Thursday, June 23, 2016

Photo Friday: The Roundabout Chair

By Gretchen Sawatzki

The "roundabout" chair, also referred to as a "corner" chair has been a popular piece for antique furniture collectors for decades. With its crescent-shaped back and square seat, its unusual design makes one wonder what the chair was actually used for.
Roundabout chair also known as a corner chair
Image by Hannah Manning via Materials Unlimited

It's believed that the roundabout chair originated in England and was adapted from other Gothic era furnishings of the of time.  The earliest known example of the chair in America dates to the early 1600s. While some furniture historians argue that the roundabout chair was used a writing chair, others contest that the chair was used by women to display their bustled dresses.

Not only is their function unknown, but historians also cannot pinpoint the exact time in which the chair developed. Because most of these chairs lack information regarding their creators, historians believe that the chair was crafted in towns and villages throughout the country by cabinetmakers and joiners - which is evident by the vast shapes and forms these chairs take. These craftsmen would have relied on their clients to provide the required chair dimensions and basic form. While some roundabout chairs are rectilinear and crude, others of the same period have turned legs and crescent rails.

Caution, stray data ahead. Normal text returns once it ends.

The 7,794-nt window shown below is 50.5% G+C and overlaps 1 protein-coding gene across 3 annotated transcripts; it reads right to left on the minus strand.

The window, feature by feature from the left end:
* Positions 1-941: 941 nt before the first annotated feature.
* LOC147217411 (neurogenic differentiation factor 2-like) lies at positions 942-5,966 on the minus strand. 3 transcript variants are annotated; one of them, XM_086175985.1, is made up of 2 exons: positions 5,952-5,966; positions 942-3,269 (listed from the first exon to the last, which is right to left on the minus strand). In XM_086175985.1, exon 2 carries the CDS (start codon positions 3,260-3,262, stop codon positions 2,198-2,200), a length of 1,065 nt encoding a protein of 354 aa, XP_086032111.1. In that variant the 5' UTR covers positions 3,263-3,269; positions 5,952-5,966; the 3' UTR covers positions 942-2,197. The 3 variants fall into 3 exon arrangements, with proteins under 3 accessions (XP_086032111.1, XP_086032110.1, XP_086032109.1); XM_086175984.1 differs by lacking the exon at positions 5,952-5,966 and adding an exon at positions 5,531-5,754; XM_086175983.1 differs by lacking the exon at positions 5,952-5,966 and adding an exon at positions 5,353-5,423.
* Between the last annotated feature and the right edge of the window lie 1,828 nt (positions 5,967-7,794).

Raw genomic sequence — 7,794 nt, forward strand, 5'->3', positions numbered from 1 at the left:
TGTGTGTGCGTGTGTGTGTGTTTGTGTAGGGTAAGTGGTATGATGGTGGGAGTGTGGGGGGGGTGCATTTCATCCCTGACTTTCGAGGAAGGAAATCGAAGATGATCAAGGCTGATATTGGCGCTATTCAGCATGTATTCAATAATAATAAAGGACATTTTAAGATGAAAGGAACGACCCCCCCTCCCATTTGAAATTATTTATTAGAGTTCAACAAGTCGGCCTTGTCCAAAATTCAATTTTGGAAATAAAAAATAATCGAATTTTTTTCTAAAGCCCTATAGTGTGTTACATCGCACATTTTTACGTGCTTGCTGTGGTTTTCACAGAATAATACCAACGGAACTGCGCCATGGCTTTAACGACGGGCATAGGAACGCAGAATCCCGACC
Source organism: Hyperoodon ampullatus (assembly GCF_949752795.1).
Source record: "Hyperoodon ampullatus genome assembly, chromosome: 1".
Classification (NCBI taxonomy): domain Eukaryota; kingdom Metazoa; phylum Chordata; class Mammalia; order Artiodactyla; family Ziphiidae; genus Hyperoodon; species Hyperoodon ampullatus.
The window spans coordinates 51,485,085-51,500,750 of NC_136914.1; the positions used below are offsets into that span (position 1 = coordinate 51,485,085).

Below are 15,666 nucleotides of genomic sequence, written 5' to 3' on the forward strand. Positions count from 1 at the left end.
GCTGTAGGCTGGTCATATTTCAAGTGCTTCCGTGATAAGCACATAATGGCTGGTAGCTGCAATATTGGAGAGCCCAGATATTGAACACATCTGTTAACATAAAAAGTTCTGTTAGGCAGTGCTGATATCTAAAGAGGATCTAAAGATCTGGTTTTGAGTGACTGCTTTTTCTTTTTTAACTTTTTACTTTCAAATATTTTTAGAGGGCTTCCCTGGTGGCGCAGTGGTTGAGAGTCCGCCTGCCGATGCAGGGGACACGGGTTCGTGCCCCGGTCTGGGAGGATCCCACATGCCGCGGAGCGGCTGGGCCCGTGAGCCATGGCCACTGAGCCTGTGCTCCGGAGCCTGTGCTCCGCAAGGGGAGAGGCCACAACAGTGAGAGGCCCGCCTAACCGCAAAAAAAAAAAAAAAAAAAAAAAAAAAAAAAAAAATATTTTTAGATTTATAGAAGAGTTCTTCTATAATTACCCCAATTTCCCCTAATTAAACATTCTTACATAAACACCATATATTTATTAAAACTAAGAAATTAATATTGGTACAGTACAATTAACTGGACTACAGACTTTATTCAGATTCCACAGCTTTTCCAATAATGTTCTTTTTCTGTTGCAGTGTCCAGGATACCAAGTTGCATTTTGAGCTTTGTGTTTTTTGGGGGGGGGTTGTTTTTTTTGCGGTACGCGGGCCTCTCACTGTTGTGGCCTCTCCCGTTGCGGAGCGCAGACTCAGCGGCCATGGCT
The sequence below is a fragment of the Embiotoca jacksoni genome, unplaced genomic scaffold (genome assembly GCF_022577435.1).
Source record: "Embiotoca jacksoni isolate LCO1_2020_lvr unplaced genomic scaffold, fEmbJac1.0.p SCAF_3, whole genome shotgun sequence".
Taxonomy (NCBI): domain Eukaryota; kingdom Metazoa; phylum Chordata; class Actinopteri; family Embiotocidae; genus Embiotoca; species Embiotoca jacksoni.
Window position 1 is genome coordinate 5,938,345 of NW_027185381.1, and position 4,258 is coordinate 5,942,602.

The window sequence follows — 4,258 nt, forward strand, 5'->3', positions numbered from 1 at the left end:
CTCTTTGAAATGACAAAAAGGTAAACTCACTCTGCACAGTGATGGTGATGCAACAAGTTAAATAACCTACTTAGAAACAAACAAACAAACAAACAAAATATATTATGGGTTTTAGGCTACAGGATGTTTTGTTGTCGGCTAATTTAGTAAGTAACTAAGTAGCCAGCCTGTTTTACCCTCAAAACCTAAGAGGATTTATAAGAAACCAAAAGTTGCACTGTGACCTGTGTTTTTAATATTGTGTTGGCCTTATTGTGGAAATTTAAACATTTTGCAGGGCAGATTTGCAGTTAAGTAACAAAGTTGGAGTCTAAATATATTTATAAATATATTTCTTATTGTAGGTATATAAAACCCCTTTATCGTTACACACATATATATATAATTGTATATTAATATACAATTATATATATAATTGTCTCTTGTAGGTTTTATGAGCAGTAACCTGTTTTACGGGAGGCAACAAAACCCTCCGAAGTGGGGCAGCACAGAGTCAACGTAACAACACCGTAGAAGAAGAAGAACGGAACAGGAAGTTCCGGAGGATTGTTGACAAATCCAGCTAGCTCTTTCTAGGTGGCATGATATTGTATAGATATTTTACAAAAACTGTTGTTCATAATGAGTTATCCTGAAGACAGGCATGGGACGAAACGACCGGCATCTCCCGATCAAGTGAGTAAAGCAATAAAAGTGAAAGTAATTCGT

Because no one is quite sure how its design came to be, it's also hard to nail down its use. Until further can be discovered the mystery of the roundabout chair will continue...or will it?


For more information on the roundabout chair check out this article by Collectors Weekly.

Sources:
            A History of Seating, 3000 BC to 2000 AD: Functions Versus Aesthetics, 
               via Google Books
            Collectors Weekly
            New York Historical Society Museum and Library
            pbs.org
            Winterthur Museum, Garden, and Library


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